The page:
But Dean and Wills, a petite brunette, were much more than employer and trusted employee. Sometime during their seven years together, they became embroiled in a love affair that continued throughout her employment at the firm.
"I had a sexual affair with Jody for years while she worked for me," Dean told investigators. "It was going on pretty much up to the time that this was found."
Shortly before she left Dean’s office, Wills went to Frankfort and filed for divorce from Daniel Wills. But, investigators say, she never told her husband she intended to divorce him and later dropped the proceedings in what they believe was an attempt to stay in Dean’s good graces.
But even while she was sleeping with Dean, Wills was robbing him.
Dean said that when he found out in a phone call from CUB bank that his escrow account was overdrawn, he confronted Wills, who tried to wiggle out of it.
She initially told him it was a mix up, and that she would take care of it. Then, when his suspicions deepened and he asked her if she had taken money from the office, she told him that she had, but that she planned to pay him back with money she would get from her grandfather.
A few days later, she gave him $30,000.
"I later found out that she had taken an advance on my credit card for the amount," Dean told detectives. "She paid me back with my own money."
Wills’ acts have left him scarred, Dean said.
"I don't trust anybody now," he said. "I just don't."
During the time that Wills was collecting the money and spending it so lavishly on such obvious items, detectives turned their focus on Daniel Wills, who had been a police officer since 2003.
Griffin said in court records that he contacted Wills and asked for his cooperation. He said that when he explained to Wills that he had just interviewed his wife and that she was responsible for a theft of at least $600,000 from Dean's law office, Daniel Wills completely broke down.
"I can't believe all of this," he told Griffin. "I didn't have any idea. I guess I am just a naïve dumb-ass. I don't know anything about her taking any money."
Daniel Wills told investigators said that Jody Wills handled all the family’s finances and that he would give her $968 each month for the house payment. She took care of everything else.
Investigators ultimately cleared Wills of any wrongdoing, and he was never placed on leave by the sheriff’s office. In 2009 he resigned and now is employed at Southern States. He and Jody Wills remain married.
After Wills’ schemes were unraveled and the accounting complete, Dean said he owed CUB $840,000.
And because of escrow accounts are under federal law, the FBI had begun an investigation. Dean could have been charged, and he could have been disbarred.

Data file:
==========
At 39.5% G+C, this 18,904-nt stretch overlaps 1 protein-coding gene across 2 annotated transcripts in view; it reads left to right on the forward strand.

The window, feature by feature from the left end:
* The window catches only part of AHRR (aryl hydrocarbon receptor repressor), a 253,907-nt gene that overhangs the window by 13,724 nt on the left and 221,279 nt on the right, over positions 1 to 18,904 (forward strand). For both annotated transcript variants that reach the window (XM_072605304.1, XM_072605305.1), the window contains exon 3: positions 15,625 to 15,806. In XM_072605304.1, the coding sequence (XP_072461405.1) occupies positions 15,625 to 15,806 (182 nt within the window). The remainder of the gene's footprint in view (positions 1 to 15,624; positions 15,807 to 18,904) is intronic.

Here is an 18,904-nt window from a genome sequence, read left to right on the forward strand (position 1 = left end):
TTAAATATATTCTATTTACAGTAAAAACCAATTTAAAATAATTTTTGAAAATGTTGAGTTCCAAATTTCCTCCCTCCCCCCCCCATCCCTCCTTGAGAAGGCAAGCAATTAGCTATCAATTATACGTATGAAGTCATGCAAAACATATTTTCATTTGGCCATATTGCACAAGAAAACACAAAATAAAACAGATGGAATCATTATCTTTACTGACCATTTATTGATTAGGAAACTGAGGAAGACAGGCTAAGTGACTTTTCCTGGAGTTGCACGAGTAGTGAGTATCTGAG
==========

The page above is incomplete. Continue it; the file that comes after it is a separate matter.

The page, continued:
"I had to sell a farm and take out a loan to make good on the account," he told investigators. "This has cost me a fortune, and I almost lost everything."
He said he already has paid $220,000 just in interest on that debt and is nowhere near paying off the principle.
He filed a lawsuit in January 2008 against Commonwealth Bank and Trust, saying that bank was complicit by allowing Jody Wills to divert his funds for her own use by providing her with generic counter checks that did not have his preprinted personal information on them. These accounts were separate, operating accounts.
When that matter came up in court on Dec. 23, John McGarvey, attorney for Commonwealth Bank, asked Circuit Judge Charles Hickman for a dismissal of that suit, saying that Dean's allegations against the bank were unfounded.
"Yes, Mr. Dean is a victim; he is a victim of not reading his bank statement," he told the judge. "A copy of every one of those counter checks was on there."
The suit remains unresolved.
In December, Wills pleaded guilty to 30 counts against her – nine others were thrown out – and agreed to the state’s request for a sentence of 10 years with no probation.
At the sentencing hearing Friday, Wills, dressed in a dark business suit, her hair piled atop her head and wearing glasses, sat between her attorney, Timothy Dennison and Gary Tabler, and appealed to the judge for leniency.
"I beg for mercy from this court," she said, weeping, telling Mershon about her children and how they needed her, her sobbing sometimes rendering her voice almost inaudible.
She apologized to both Dean and her husband, calling Daniel Wills a "loving, supportive, Christian man."
Said Donnell: "Clearly, she wasn't thinking about her children before."
After ordering Wills to serve 9 months in jail with work release, Mershon explained that he did not order her imprisoned because doing so would make her unable to make restitution payments.
As he listened, Dean frequently wiped away tears, his emotions obvious.
But he said later that he was not moved during Wills' statement because he felt sorry for her but because he was upset by having to relive the entire nightmare publicly, which was painful as well as embarrassing.
And he said that he was okay with the sentence Mershon imposed.
"I'm happy with the judge's decision," he said. "It might be a way to help me get some restitution.
“It wouldn't hurt my feelings any if she had got 10 years hard labor, but I accept what he did, and I'm pleased with how he handled the case."